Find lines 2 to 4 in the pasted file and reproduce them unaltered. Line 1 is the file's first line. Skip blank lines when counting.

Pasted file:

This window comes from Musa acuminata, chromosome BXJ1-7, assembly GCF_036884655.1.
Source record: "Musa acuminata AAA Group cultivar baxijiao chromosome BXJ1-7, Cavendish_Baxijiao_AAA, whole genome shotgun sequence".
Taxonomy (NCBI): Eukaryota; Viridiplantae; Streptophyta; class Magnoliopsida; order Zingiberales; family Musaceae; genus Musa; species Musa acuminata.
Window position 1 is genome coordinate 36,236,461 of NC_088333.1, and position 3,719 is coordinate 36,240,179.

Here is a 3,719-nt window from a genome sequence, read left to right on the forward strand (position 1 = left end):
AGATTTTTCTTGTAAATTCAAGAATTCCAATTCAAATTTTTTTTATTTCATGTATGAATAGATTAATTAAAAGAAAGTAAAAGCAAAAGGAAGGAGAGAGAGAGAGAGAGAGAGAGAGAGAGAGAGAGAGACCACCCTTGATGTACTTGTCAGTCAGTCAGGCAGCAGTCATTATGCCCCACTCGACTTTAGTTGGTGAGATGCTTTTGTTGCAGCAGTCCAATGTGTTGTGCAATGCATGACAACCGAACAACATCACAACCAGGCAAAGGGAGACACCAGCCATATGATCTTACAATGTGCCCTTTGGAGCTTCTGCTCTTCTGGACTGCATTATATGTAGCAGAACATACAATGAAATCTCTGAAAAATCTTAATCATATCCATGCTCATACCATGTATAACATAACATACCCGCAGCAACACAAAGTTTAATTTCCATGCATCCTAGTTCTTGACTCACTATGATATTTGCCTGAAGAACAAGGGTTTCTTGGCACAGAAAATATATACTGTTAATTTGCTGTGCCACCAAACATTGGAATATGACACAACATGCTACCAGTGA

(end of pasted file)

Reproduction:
Source record: "Musa acuminata AAA Group cultivar baxijiao chromosome BXJ1-7, Cavendish_Baxijiao_AAA, whole genome shotgun sequence".
Taxonomy (NCBI): Eukaryota; Viridiplantae; Streptophyta; class Magnoliopsida; order Zingiberales; family Musaceae; genus Musa; species Musa acuminata.
Window position 1 is genome coordinate 36,236,461 of NC_088333.1, and position 3,719 is coordinate 36,240,179.